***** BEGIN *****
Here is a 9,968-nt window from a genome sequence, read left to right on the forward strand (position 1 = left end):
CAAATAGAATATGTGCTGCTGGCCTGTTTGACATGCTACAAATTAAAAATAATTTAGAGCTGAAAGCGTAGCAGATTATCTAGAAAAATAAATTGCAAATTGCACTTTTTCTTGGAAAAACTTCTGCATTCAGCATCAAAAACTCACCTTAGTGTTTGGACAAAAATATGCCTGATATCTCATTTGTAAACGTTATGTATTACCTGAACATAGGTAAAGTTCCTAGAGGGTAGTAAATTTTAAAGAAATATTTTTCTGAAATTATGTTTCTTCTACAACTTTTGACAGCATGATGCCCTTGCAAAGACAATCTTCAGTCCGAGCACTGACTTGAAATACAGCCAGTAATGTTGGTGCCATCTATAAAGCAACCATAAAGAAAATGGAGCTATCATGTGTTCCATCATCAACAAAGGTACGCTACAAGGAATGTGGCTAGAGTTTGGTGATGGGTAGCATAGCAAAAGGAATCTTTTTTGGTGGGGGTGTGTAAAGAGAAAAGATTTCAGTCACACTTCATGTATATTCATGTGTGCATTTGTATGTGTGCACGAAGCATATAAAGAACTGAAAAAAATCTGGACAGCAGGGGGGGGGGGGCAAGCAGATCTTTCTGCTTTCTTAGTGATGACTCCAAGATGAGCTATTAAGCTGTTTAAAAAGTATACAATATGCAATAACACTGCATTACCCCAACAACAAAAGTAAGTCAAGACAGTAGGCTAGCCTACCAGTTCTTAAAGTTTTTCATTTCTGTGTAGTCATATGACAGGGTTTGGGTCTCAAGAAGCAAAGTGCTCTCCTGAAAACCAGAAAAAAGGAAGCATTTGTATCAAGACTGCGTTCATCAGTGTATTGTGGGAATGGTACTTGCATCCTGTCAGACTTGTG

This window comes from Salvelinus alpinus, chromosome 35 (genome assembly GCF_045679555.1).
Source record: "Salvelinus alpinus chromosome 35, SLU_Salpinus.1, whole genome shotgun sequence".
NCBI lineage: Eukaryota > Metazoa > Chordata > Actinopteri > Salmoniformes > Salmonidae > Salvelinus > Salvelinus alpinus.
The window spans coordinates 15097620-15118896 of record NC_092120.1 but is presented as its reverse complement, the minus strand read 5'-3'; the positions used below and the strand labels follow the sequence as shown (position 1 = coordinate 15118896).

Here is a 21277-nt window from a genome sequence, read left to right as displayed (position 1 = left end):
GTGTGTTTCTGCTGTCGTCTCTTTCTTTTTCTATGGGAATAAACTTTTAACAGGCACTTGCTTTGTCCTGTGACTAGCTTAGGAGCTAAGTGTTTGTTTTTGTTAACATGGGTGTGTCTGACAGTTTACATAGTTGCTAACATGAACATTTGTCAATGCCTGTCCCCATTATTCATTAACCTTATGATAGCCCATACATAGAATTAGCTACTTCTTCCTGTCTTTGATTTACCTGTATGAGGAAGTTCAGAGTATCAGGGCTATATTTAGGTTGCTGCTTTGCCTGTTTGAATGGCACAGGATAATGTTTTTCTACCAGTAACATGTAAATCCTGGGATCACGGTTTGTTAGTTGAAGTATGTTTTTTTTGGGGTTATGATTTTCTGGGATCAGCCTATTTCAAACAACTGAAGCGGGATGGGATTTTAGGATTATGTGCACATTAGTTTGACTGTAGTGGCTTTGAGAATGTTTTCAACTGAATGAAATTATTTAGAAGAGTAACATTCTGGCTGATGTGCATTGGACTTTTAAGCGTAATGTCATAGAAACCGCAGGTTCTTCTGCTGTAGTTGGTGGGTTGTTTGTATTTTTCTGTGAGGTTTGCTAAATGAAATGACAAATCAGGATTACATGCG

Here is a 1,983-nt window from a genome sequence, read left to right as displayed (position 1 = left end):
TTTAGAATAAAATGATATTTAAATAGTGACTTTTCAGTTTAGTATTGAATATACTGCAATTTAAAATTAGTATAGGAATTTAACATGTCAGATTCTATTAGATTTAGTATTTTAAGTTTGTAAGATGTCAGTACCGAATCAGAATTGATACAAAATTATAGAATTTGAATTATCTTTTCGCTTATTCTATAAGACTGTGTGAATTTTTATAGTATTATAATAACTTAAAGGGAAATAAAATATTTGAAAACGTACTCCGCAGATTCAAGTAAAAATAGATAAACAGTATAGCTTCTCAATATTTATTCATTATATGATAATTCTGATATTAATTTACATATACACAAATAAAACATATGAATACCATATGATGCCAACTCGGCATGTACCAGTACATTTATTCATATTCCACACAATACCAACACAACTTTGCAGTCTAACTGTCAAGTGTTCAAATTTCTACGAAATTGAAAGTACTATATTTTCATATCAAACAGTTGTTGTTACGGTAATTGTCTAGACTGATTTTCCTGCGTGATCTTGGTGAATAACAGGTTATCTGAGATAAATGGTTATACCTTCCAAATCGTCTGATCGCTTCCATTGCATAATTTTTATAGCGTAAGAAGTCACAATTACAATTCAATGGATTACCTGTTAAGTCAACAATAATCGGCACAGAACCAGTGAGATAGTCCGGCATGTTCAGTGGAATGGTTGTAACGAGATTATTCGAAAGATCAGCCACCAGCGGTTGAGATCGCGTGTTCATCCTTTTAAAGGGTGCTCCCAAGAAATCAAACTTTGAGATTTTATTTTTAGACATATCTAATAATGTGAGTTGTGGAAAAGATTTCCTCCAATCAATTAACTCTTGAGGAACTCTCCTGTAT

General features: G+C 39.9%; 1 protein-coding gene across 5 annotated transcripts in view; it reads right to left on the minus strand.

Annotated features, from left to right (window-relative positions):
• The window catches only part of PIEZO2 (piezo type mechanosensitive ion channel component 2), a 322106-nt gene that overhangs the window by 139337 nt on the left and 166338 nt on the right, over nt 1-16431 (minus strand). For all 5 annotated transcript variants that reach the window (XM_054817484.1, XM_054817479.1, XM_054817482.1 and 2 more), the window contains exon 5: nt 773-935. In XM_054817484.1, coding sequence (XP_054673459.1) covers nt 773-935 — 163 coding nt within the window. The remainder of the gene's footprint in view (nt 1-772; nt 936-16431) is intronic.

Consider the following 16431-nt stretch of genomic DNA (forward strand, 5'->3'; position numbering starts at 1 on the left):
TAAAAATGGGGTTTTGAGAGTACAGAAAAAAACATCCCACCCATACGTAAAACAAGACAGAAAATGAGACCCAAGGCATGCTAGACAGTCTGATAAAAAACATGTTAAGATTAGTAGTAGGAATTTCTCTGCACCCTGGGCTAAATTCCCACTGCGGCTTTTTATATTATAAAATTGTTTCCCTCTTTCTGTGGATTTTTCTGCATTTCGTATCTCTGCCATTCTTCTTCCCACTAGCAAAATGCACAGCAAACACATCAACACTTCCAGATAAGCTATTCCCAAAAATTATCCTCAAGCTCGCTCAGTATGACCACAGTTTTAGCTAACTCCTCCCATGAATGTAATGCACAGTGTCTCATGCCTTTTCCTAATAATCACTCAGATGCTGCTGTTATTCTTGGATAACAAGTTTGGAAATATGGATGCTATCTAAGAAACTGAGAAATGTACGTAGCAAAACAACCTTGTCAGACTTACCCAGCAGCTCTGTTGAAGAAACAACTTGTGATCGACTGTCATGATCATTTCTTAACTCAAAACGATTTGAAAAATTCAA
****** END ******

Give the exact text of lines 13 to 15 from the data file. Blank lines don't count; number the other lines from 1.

• The window catches only part of PIEZO2 (piezo type mechanosensitive ion channel component 2), a 322106-nt gene that overhangs the window by 139337 nt on the left and 166338 nt on the right, over nt 1-16431 (minus strand). For all 5 annotated transcript variants that reach the window (XM_054817484.1, XM_054817479.1, XM_054817482.1 and 2 more), the window contains exon 5: nt 773-935. In XM_054817484.1, coding sequence (XP_054673459.1) covers nt 773-935 — 163 coding nt within the window. The remainder of the gene's footprint in view (nt 1-772; nt 936-16431) is intronic.

Consider the following 16431-nt stretch of genomic DNA (forward strand, 5'->3'; position numbering starts at 1 on the left):
TAAAAATGGGGTTTTGAGAGTACAGAAAAAAACATCCCACCCATACGTAAAACAAGACAGAAAATGAGACCCAAGGCATGCTAGACAGTCTGATAAAAAACATGTTAAGATTAGTAGTAGGAATTTCTCTGCACCCTGGGCTAAATTCCCACTGCGGCTTTTTATATTATAAAATTGTTTCCCTCTTTCTGTGGATTTTTCTGCATTTCGTATCTCTGCCATTCTTCTTCCCACTAGCAAAATGCACAGCAAACACATCAACACTTCCAGATAAGCTATTCCCAAAAATTATCCTCAAGCTCGCTCAGTATGACCACAGTTTTAGCTAACTCCTCCCATGAATGTAATGCACAGTGTCTCATGCCTTTTCCTAATAATCACTCAGATGCTGCTGTTATTCTTGGATAACAAGTTTGGAAATATGGATGCTATCTAAGAAACTGAGAAATGTACGTAGCAAAACAACCTTGTCAGACTTACCCAGCAGCTCTGTTGAAGAAACAACTTGTGATCGACTGTCATGATCATTTCTTAACTCAAAACGATTTGAAAAATTCAA